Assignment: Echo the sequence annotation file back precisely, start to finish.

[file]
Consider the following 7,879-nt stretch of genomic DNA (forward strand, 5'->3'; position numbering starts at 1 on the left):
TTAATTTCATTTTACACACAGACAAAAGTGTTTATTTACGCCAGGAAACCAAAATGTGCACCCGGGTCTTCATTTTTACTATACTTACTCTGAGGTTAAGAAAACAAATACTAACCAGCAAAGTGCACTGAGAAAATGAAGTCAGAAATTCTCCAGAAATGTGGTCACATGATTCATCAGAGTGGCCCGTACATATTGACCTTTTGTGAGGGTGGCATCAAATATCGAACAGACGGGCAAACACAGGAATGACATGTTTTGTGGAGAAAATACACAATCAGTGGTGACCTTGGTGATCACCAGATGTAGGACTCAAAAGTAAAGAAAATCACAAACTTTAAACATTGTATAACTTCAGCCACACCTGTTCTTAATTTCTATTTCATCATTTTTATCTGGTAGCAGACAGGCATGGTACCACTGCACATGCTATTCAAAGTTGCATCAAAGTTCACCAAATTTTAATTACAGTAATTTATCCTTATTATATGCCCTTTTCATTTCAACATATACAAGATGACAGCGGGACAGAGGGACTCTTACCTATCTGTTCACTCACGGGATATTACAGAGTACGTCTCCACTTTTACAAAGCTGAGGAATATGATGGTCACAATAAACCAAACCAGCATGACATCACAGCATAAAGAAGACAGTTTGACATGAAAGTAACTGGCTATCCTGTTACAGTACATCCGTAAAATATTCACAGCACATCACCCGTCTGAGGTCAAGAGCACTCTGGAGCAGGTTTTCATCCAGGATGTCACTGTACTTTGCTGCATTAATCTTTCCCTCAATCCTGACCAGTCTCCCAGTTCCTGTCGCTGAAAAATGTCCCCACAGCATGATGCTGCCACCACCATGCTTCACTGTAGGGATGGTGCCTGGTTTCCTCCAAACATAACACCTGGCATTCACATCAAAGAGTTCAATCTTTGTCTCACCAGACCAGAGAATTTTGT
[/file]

Consider the following 7,879-nt stretch of genomic DNA (forward strand, 5'->3'; position numbering starts at 1 on the left):
TTAATTTCATTTTACACACAGACAAAAGTGTTTATTTACGCCAGGAAACCAAAATGTGCACCCGGGTCTTCATTTTTACTATACTTACTCTGAGGTTAAGAAAACAAATACTAACCAGCAAAGTGCACTGAGAAAATGAAGTCAGAAATTCTCCAGAAATGTGGTCACATGATTCATCAGAGTGGCCCGTACATATTGACCTTTTGTGAGGGTGGCATCAAATATCGAACAGACGGGCAAACACAGGAATGACATGTTTTGTGGAGAAAATACACAATCAGTGGTGACCTTGGTGATCACCAGATGTAGGACTCAAAAGTAAAGAAAATCACAAACTTTAAACATTGTATAACTTCAGCCACACCTGTTCTTAATTTCTATTTCATCATTTTTATCTGGTAGCAGACAGGCATGGTACCACTGCACATGCTATTCAAAGTTGCATCAAAGTTCACCAAATTTTAATTACAGTAATTTATCCTTATTATATGCCCTTTTCATTTCAACATATACAAGATGACAGCGGGACAGAGGGACTCTTACCTATCTGTTCACTCACGGGATATTACAGAGTACGTCTCCACTTTTACAAAGCTGAGGAATATGATGGTCACAATAAACCAAACCAGCATGACATCACAGCATAAAGAAGACAGTTTGACATGAAAGTAACTGGCTATCCTGTTACAGTACATCCGTAAAATATTCACAGCACATCACCCGTCTGAGGTCAAGAGCACTCTGGAGCAGGTTTTCATCCAGGATGTCACTGTACTTTGCTGCATTAATCTTTCCCTCAATCCTGACCAGTCTCCCAGTTCCTGTCGCTGAAAAATGTCCCCACAGCATGATGCTGCCACCACCATGCTTCACTGTAGGGATGGTGCCTGGTTTCCTCCAAACATAACACCTGGCATTCACATCAAAGAGTTCAATCTTTGTCTCACCAGACCAGAGAATTTTGT